Seedling survival of Handroanthus impetiginosus (Mart ex DC) Mattos in a semi-arid environment through modified germination speed and post-germination desiccation tolerance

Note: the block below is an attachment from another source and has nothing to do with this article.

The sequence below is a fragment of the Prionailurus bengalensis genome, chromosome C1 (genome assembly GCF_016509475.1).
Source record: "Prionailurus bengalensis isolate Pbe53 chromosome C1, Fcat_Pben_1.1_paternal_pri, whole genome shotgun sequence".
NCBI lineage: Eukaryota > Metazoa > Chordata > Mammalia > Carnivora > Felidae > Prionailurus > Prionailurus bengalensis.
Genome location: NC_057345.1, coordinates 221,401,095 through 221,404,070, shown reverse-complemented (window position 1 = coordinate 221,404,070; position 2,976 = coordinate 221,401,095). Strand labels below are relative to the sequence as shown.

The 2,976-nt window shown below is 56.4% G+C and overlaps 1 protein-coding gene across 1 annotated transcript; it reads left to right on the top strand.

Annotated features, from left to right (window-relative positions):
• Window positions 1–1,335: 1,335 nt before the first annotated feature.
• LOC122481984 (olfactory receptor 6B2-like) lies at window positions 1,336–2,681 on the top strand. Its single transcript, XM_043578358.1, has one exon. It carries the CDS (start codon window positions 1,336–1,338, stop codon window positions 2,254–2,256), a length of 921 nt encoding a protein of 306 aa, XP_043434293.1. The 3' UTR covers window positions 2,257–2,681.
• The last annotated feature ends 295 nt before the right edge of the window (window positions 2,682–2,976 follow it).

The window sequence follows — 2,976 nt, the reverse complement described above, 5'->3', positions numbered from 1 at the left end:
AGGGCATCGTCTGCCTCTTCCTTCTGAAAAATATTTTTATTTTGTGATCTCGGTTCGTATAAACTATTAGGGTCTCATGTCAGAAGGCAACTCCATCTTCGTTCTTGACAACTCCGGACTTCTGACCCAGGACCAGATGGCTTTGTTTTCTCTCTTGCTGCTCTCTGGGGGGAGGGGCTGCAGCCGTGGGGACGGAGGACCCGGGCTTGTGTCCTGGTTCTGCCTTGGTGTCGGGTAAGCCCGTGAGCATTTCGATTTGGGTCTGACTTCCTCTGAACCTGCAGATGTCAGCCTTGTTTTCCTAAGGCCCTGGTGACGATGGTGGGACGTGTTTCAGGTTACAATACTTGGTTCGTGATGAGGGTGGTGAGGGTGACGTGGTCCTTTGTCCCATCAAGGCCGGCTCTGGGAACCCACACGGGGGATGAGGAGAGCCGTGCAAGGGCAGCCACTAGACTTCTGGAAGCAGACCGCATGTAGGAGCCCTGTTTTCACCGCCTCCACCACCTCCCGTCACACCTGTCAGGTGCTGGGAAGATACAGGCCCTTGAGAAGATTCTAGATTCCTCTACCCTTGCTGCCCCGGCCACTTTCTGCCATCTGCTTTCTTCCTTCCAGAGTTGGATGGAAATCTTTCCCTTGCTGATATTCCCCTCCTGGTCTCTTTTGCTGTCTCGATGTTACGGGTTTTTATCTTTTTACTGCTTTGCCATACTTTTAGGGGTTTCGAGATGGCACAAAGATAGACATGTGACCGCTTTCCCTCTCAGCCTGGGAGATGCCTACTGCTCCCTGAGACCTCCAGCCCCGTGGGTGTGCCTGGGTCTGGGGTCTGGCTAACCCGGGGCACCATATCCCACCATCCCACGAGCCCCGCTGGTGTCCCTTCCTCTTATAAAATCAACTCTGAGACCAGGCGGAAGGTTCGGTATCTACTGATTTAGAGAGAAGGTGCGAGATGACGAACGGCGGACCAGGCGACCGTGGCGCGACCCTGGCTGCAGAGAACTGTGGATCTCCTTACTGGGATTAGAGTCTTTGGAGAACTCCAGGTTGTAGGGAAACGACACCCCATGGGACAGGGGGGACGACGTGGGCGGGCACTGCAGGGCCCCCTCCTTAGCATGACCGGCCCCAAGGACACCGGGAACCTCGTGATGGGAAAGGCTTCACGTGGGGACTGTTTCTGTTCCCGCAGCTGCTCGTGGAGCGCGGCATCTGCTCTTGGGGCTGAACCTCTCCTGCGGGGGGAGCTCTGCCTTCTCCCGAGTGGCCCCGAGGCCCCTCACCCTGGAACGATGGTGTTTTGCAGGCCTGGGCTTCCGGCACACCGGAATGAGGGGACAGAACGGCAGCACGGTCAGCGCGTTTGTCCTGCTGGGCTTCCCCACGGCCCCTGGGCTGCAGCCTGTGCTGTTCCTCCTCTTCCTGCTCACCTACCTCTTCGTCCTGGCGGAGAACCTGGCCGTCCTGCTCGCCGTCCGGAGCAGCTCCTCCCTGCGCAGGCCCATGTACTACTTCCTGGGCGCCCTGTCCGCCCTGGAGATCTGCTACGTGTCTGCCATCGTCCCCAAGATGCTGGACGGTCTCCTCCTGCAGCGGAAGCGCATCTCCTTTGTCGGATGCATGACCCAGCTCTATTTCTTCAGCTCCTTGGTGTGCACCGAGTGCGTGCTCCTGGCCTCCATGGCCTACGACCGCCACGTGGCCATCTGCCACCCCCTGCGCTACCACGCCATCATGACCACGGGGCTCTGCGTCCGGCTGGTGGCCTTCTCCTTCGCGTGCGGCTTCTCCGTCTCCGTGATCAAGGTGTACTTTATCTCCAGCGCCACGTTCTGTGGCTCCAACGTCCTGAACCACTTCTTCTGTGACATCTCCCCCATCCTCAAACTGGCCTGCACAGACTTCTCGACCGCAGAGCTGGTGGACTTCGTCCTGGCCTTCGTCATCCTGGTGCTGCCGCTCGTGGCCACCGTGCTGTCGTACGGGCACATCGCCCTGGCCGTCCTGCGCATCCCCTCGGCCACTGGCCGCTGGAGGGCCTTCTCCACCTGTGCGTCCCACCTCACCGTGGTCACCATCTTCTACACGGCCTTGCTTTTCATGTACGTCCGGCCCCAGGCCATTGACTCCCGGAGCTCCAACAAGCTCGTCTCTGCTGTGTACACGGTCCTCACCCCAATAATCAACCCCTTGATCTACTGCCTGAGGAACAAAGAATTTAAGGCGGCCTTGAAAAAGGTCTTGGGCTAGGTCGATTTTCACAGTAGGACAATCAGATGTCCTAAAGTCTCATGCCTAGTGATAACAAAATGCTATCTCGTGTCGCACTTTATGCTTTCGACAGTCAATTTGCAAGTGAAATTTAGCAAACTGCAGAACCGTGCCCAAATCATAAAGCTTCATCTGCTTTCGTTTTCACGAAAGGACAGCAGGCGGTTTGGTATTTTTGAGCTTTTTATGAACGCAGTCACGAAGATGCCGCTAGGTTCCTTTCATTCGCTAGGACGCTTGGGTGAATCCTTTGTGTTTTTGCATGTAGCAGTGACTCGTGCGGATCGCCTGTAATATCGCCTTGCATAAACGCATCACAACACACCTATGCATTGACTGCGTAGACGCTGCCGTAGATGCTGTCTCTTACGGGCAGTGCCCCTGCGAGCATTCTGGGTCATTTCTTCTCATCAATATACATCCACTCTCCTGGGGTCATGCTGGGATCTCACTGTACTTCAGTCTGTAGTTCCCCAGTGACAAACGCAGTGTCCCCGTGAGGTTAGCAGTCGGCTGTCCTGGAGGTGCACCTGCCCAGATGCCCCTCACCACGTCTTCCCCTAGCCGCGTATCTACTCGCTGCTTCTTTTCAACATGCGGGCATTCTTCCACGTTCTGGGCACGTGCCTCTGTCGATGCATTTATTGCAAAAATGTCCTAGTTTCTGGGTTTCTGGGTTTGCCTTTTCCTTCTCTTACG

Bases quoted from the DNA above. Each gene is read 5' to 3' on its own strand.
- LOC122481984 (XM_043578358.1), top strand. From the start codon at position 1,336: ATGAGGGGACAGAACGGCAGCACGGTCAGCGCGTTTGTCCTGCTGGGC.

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Uniform rapid seed germination generally forms a great risk for the plant population if subsequent intermittent precipitation causes desiccation and seedling death. Handroanthus impetiginosus can be found commonly in a wide range of biomes within Brazil including those that are semi-arid. Germination and early growth was studied to understand how germinated seeds survive under these stringent conditions. Accessions were sampled from four seasonally dry biomes in Brazil. Precipitation at the start of the rainy season in the Caatinga, a semi-arid biome, is less predictable and the number of successive dry days per dry interval in the first four months of the rainy season was higher than in the other studied biomes. Plants from the Caatinga produced thicker seeds and this trait concurred with slow germination and stronger osmotic inhibition of germination across the accessions, forming a stress avoidance mechanism in the Caatinga. Post-germination desiccation tolerance was high in the Caatinga accession, could be re-induced in accessions from biomes with more regular precipitation (Cerrado and transition zone), but remained poor in the Cerradao accession; thus forming a stress tolerance mechanism. Production of adventitious roots ascertained survival of all tested individuals from all four locations, even if protruded radicles did not survive desiccation, forming an additional stress tolerance mechanism. A sequence of stress avoidance and stress tolerance mechanisms in seeds and germinated seeds was associated with precipitation patterns in different biomes. These mechanisms purportedly allow rapid seedling establishment when conditions are suitable and enable survival of the young seedling when conditions are adverse.